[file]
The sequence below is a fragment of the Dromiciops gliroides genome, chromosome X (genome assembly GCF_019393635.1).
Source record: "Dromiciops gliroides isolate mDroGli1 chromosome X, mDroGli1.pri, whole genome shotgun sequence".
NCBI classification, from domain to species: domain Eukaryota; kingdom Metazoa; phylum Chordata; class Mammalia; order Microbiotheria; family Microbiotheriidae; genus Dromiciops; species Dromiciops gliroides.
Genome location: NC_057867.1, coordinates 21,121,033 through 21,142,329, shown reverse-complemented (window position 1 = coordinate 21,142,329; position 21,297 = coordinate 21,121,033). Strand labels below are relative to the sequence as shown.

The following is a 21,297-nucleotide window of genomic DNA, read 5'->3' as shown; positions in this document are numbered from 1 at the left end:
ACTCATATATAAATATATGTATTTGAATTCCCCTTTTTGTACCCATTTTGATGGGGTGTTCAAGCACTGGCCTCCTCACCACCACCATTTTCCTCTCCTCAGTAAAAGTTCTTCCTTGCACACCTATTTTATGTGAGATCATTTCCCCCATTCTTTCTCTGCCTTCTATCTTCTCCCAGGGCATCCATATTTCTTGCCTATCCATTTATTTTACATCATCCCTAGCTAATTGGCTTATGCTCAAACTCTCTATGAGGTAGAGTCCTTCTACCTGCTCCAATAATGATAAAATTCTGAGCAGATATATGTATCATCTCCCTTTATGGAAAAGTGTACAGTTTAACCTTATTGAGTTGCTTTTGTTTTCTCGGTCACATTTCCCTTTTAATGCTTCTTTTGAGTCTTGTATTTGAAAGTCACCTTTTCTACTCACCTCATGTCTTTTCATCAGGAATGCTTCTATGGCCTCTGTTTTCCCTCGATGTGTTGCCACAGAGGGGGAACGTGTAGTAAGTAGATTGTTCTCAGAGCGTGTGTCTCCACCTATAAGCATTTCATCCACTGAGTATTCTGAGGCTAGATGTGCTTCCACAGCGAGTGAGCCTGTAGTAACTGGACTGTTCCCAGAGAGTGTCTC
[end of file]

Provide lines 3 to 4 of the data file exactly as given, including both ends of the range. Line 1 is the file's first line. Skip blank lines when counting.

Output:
NCBI classification, from domain to species: domain Eukaryota; kingdom Metazoa; phylum Chordata; class Mammalia; order Microbiotheria; family Microbiotheriidae; genus Dromiciops; species Dromiciops gliroides.
Genome location: NC_057867.1, coordinates 21,121,033 through 21,142,329, shown reverse-complemented (window position 1 = coordinate 21,142,329; position 21,297 = coordinate 21,121,033). Strand labels below are relative to the sequence as shown.